E13.5 fetal livers were isolated from embryos, and made into single‐cell suspension by passing them through a G25 needle. Cells were cultured in α‐MEM medium with 2% fetal bovine serum (FBS) for 18 h. For Epo stimulation, recombinant hEpo was added to a final concentration of 10 U/ml in culture medium. After culture, cells were centrifuged and washed with phosphate‐buffered saline (PBS) containing 1% FBS. Cells were then centrifuged for 5 min at 1000 g and PBS decanted, followed by fixation with formalin for 20 min at room temperature and subsequent treatment with 0.1% Triton X‐100 and 0.1% sodium citrate. Cells were placed on ice for 2 min and washed with PBS. TUNEL reaction was performed as described in the manufacturer's protocol (In situ cell death detection kit, Fluorescein; Boehringer Manheim) and, after washing with PBS, Ter119 antibody was added, followed by incubation on ice for an hour and several washing with PBS. The cell suspension was then analyzed in a Becton‐Dickinson FACScan using CellQuest software.

Epo challenge analysis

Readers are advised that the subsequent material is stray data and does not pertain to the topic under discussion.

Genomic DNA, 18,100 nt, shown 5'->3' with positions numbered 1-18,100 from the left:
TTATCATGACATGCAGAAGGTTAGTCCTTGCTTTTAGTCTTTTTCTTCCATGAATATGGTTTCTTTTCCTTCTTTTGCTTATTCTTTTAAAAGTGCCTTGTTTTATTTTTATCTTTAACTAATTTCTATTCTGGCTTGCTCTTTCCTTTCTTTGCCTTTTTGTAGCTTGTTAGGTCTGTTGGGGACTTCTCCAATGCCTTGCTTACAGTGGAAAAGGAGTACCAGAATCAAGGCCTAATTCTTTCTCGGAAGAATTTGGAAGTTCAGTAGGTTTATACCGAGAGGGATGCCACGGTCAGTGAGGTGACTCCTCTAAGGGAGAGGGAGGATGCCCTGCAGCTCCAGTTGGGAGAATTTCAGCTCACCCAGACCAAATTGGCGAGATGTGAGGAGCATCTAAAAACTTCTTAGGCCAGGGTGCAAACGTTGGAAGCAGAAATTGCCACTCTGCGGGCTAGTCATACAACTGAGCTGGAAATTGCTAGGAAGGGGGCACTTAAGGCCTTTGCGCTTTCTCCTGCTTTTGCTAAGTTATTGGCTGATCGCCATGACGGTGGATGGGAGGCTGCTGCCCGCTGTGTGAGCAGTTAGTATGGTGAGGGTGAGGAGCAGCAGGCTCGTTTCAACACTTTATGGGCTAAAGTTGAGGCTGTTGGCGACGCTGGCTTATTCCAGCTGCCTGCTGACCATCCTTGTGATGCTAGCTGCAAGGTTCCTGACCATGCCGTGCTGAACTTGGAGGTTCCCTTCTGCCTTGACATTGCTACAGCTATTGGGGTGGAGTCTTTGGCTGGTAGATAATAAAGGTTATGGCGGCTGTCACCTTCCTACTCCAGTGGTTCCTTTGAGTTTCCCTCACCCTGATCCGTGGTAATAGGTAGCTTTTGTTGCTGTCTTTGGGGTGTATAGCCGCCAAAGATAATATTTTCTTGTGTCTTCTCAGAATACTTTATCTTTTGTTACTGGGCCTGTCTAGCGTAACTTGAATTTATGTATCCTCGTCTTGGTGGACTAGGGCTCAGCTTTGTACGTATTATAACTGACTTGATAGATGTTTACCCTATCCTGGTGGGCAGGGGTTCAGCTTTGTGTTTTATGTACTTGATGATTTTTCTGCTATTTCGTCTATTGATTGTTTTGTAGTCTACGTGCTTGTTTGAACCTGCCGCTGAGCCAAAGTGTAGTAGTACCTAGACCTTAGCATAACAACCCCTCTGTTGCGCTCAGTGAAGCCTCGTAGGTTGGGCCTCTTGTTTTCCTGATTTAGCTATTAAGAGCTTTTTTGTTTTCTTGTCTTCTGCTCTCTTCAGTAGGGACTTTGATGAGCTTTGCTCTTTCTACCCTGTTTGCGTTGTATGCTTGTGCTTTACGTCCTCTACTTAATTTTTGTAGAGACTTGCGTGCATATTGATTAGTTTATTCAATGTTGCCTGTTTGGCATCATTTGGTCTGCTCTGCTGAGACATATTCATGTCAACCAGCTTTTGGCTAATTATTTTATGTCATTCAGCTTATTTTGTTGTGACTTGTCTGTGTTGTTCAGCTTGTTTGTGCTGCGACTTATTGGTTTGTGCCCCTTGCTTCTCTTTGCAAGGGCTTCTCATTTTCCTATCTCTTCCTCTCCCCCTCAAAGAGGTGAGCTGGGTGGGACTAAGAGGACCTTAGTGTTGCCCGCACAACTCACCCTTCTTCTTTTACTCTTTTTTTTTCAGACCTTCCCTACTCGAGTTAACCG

A total of 30 mice were selected for the experiment. The selection was gender balanced and mice of various ages were included. Epo (500 U/kg body weight) was injected into all 30 mice three times a week. Blood samples were drawn between injections and complete blood counts were performed. Hematocrits were monitored for 4 weeks. To prevent any anomaly in the experimental results due to frequent bleeding, mice were separated into five groups and scheduled to take turns for bleeding. A group of six mice consisted of two mice from each genotype: wild type, EpoR‐H and EpoR‐HM.

Acknowledgements

We would like to thank Linda Snyder, Kristen Rothammer and Melanie Loyd for technical support; Drs John Cleveland, Gerry Zambetti and Nick Carpino for helpful discussion; and Richard Morrigl for helping with HCT analysis of Stat5a/b embryos. This work was supported by the Cancer Center CORE grant CA21765, by grants RO1 DK42932 and PO1 HL53749, and by the American Lebanese Syrian Associated Charities (ALSAC).

References